City of Saginaw, Michigan



Old Saginaw City, one of the oldest commercial areas in the Saginaw Valley, was the first settled by the military. Fort Saginaw was erected upon the west banks of the Saginaw River in 1822, at the present location of the intersection of Court and Hamilton Streets. Mosquitos and fevers proved too much for the soldiers who abandoned the Fort by 1823. Local fur traders and farmers, of hardier stock, took over the empty buildings and soon a small settlement was started. The years 1830-1850 saw the development of a commercial area dependant upon traffic from the Saginaw River and the periodic visits of lumbermaen in town for a spree.

As the lumber boom developed in the 1860's, money flowed into the area, and most of the existing multi-stores, brick, Italianate structures were erected. The lumber eventually disappeared, but the commercial district of Old Saginaw City survived, mainly because it was oriented to supplying community needs, rather than the demands of any particular special interest. Today Old Saginaw City remains a visible commercial center, changing to meet the needs of new generations on the west side.

The earliest buildings in Old Saginaw City, constructed from 1850-1860 were wooden, plain or Greek Revival structures. Most of these were destroyed in the fires which typically raged through lumber towns. The 1860's-1890's saw the lumber era develop, resulting in a construction boom in Old Saginaw City. Italianate brick structures, several stories tall, still dominate Court and S. Hamilton Streets, giving the district a harmonious overall appearance. Queen Anne, Georgian Revival, and Chicago School styles are sprinkled throughout the district and lend variety and contrast to the dignified Italianate buildings.

The structures of Old Saginaw City are associated with many of the historically important figures of the west side. The Fordney Hotel, the Schuch Hotel, the Merrill Building, and the Benjamin Stable still bear the names of the prominant men who developed the city. The legacy they created has endured.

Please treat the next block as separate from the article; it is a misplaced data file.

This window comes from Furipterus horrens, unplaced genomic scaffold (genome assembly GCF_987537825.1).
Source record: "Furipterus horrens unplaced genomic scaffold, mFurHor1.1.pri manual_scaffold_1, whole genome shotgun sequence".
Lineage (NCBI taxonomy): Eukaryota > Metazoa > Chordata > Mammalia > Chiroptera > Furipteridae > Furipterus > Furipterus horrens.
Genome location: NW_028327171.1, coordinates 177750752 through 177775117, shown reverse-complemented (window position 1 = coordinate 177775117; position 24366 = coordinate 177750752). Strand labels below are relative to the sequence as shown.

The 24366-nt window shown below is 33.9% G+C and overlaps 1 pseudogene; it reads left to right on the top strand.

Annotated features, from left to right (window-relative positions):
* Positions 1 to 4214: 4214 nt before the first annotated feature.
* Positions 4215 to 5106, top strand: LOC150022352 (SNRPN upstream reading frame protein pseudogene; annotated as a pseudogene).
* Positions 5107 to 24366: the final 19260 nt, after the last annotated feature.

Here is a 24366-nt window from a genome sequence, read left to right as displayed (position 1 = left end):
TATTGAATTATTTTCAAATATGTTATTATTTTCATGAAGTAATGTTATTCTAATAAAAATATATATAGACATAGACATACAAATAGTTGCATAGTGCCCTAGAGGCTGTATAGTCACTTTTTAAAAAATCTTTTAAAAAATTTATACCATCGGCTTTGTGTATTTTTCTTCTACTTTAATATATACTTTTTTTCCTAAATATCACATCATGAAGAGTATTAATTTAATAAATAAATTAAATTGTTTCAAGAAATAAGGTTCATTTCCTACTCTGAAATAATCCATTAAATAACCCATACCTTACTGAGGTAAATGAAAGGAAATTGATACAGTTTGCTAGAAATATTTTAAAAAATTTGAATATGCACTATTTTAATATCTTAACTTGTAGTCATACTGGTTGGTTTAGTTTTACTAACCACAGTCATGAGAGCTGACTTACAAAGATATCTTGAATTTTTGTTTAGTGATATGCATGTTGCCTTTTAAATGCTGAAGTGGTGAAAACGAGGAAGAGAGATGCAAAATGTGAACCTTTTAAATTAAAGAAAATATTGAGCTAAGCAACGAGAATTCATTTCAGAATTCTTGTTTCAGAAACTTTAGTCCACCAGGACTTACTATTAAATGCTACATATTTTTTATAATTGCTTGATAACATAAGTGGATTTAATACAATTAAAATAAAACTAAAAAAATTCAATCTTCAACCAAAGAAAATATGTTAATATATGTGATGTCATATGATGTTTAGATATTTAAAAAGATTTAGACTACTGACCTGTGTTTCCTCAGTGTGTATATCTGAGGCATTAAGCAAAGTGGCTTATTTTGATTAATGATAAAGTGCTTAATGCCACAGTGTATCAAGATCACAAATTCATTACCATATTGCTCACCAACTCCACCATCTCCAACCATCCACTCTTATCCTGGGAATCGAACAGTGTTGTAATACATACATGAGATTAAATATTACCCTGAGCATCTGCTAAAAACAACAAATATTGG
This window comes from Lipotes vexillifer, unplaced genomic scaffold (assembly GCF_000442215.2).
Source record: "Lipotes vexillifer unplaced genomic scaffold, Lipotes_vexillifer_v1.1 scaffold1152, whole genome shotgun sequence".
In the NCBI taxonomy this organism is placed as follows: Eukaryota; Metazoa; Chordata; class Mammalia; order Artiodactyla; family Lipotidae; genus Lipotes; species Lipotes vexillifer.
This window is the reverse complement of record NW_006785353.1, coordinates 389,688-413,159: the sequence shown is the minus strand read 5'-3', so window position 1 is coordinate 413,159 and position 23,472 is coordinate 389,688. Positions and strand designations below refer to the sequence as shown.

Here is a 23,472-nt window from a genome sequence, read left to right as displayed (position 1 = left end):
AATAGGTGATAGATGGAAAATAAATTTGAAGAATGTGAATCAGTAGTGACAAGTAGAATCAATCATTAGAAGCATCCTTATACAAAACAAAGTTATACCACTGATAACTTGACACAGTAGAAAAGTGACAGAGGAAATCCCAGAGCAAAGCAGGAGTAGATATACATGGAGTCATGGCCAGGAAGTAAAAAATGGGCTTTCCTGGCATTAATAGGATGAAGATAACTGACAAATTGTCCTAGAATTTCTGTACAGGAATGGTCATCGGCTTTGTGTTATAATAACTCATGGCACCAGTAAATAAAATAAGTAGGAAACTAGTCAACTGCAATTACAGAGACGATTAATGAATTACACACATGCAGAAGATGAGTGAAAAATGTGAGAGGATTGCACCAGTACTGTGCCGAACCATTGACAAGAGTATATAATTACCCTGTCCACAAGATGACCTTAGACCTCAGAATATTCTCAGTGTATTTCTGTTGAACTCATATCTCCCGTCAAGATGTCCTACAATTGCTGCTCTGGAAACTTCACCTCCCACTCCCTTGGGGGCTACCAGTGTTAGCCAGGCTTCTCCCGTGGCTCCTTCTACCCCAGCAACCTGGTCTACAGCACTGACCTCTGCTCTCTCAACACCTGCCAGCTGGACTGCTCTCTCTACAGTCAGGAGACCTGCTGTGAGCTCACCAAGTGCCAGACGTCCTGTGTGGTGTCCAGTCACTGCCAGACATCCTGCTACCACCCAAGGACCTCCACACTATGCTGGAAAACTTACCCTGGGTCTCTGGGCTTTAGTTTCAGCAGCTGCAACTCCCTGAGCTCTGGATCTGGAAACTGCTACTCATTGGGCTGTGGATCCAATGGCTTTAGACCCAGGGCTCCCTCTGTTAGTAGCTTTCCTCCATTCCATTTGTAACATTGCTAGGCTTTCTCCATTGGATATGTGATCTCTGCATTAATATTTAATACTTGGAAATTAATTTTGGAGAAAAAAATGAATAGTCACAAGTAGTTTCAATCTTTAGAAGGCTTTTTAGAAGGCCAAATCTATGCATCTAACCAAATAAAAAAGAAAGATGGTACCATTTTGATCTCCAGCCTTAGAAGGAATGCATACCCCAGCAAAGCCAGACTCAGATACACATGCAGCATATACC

Recently, steps have been taken to preserve the unique heritage of Old Saginaw City. The area was made a local historic distric in April of 1981, under Saginaw County Ordinance 102. Plans are also underway to have the district certified for purposes of the Tax Reform Act of 1976, which qualifies owners of depreciable properties of federal tax breaks on restorations. Old Saginaw City os a part of Saginaw's Multiple Resource Nomination to the National Register.


Area 33.8 Acres Construction Dates in Percentage of Structures:
Number of Structures 86 Date  
Predominant Use of First Floor Structures:   1850-1869 17%
Commercial, Retail 40% 1870-1889 37%
Service 36% 1890-1909 13%
Public 4% 1910-1929 15%
Industrial Warehouse 21% 1930 + 17%

Architectural Styles: Italianate, Georgian Revival, Queen Anne, Chicago School.

Notable Names Associated with District: Benjamin Cushway (early settler), Joseph W. Fordney (Congressman and businessman), Schuch Family (founders of the Brockway House, later the Schuch Hotel), Charles Benjamin (an ex-mayor of Saginaw), the Ippel Family (retailer), the Merrill Family, The Andre Family (developed north side Court Street).

Historic Designations: Local Historic District 1981, District nominated for purposes of the Tax Reform Act of 1976, District nominated to the National Register of Historic Places.